The Selenelion Challenge
You've probably read: there's a lunar eclipse coming up next week on Nov 7/8 (depending on your location). It will be visible in the Americas, across the Pacific, and in east Asia, Australia, NZ. Sorry Europe, Africa...
It's also the last in the current 'batch' - the next doesn't come around until March 14, 2025, so you may want to make an extra effort to see it if you can.
Perhaps you've come across the term Selenelion? Or not - it's not one of those everyday terms, for sure. According to Wikipedia, a selenelion is:
A selenelion or selenehelion, also called a horizontal eclipse, occurs where and when both the Sun and an eclipsed Moon can be observed at the same time. The event can only be observed just before sunset or just after sunrise, when both bodies will appear just above opposite horizons at nearly opposite points in the sky. A selenelion occurs during every total lunar eclipse-- it is an experience of the observer, not a planetary event separate from the lunar eclipse itself.
If you try to search for photographs of this phenomenon, there are very few. Many don't show the actual phenomenon at all, or are photo art. However, the image included in the Wikipedia Article is the genuine thing:
You may be wondering: how can the Moon lie in the Earth's shadow (the definition of a lunar eclipse) and yet we can see both sun and moon simultaneously? Good question. Here's the simplistic view of the setup (forgive the Friday morning sketch made in a cafe):
Right: not to scale. It's not like the average photographer is tall enough to see 'around' the earth's surface, like Eve observing both Alice and Bob from a street corner, while Alice and Bob cannot see one another.
The reason a selenelion can be seen at ground level is atmospheric refraction. Just as a drinking straw in a glass appears bent at the interface of air and water, light entering Earth's atmosphere (e.g. from the sun, or reflected from the full Moon) bends around the Earth's surface. Effectively, we can 'see' around corners thanks to air:
That makes this sequence of events possible, if you're in the right spot:
The eclipse begins, the Sun rises, then the Moon sets. Of course, if you're at sea level, the sky is naturally bright after sunrise, and so it can be very difficult to make out the eclipsed moon at all, even with the help of atmospheric refraction.
Improving your chances
There's one thing you can do to improve your chances of getting a compelling shot of the selenelion: go higher. You've probably seen the wonderful photos taken by astronauts on the International Space Station. Well, you don't need to go that high, but it's a reminder that the higher you are, the farther you can see. The formal name for the effect is the 'Dip of the Horizon', illustrated in simple form here:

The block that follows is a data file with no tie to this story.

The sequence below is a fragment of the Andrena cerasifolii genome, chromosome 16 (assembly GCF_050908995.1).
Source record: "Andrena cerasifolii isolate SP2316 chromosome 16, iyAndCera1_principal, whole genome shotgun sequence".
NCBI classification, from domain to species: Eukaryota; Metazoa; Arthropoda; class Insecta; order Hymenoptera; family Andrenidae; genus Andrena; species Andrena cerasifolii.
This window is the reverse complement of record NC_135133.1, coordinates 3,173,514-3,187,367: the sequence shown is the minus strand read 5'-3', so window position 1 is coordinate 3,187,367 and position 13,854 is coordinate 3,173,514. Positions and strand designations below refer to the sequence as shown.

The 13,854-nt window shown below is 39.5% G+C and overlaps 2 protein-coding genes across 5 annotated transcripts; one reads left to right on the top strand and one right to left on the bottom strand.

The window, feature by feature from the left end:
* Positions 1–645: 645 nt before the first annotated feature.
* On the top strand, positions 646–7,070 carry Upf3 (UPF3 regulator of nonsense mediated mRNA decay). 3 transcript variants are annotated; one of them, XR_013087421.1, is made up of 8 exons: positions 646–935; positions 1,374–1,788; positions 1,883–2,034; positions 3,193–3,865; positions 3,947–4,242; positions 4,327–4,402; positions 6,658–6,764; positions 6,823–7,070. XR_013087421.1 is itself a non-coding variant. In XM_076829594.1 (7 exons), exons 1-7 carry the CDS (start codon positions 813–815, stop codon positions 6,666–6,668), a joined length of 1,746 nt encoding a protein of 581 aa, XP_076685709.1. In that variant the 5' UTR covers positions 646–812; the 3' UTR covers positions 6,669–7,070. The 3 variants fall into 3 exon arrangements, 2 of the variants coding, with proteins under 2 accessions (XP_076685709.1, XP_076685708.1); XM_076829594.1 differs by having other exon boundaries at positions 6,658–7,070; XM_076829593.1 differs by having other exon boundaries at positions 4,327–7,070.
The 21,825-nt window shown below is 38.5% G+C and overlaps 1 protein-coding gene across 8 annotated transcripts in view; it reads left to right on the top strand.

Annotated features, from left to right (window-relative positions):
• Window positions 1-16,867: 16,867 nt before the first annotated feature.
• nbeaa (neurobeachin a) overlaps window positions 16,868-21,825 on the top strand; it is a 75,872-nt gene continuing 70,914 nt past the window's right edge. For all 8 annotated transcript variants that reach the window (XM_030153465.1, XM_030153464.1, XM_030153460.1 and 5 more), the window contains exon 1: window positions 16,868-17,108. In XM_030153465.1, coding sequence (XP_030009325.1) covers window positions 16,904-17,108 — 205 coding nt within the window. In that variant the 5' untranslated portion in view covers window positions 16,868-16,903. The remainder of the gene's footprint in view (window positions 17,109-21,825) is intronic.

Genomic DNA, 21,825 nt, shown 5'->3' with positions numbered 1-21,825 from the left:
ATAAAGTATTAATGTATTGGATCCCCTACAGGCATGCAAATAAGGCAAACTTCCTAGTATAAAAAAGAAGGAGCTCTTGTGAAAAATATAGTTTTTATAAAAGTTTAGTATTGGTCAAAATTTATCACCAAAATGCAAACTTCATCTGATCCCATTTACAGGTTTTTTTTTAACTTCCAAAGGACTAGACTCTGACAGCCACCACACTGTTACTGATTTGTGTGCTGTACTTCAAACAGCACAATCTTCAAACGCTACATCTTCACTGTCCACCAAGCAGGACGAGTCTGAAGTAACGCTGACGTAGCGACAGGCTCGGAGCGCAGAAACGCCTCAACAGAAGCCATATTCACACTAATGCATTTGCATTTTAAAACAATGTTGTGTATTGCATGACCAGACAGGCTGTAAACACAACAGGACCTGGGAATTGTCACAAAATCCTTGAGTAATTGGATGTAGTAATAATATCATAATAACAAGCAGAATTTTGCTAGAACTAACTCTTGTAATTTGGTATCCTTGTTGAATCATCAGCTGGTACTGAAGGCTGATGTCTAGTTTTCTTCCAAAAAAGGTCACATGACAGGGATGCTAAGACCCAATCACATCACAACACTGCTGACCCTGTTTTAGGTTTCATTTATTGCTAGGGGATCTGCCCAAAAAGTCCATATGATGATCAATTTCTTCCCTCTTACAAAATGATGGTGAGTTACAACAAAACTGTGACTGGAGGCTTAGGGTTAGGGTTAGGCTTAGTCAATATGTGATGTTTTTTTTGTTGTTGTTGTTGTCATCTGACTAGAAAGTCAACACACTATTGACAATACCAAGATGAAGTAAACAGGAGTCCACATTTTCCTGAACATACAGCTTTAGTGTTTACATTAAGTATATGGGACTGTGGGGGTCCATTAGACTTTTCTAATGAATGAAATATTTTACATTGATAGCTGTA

The angle of dip is marked (and it's larger than shown due to refraction too!). This means that the observer, standing on top of a mountain, for example, when looking at the terrestrial horizon, is actually looking down. A high prominence summit with a view of the ocean might have a dip of 1-2 degrees, i.e. the horizon is at minus 1-2 degrees.
In Photo Ephemeris, you can compensate for elevation of the observer above the horizon, as described in Using Photo Ephemeris Web, Part 4: Horizon. When you enable the adjustment, you'll see that sunrise and moonrise happen earlier, and sunset and moonset later - it's not uncommon to see a change of up to 10 minutes.
When you increase your height above the horizon, the air is thinner, clearer, often cleaner, and you'll typically see darker higher contrast skies, all of which can make an eclipsed moon after sunrise easier to see.
Off to Peru
Here's the challenge - no, not to go to Peru, but instead to capture a truly compelling shot of a selenelion. In my mind, I imagine the photographer stood atop a mountain looking out towards the eclipsed moon setting over the ocean, the rising sun bathing the foreground in orange light, with the blood orange moon setting into an azure sea. Poetic, right?
You'll need to find a high elevation location with a clear view to the ocean, where the timing of the eclipse is just right. As it happens, South America has plenty of such locations for the Nov 7/8 eclipse. Here's one potential setup:
The red pin shows the camera location. The grey pin is there to highlight a nearby high point that could block the sun (but doesn't quite!). You can see the rising sun illuminating the land (including the red pin location), and off in the distance to the left, the eclipsed moon setting over the ocean. (This screenshot uses the 3D Sphere in Photo Ephemeris Web PRO). A map view may help you get your bearing more easily:
And zoomed in tighter on the shooting location:
Now, I've no idea whether this location is safely reachable in spring in Peru (there is a trail marked from a nearby road, but it's at nearly 16,000 feet above sea level). Nonetheless, it illustrates what's needed to achieve what should be an ideal selenelion shot setup.
We'd love to see any and all of your lunar eclipse shots, but if you manage to grab that rarest of things, a great selenelion shot, be sure to let us know!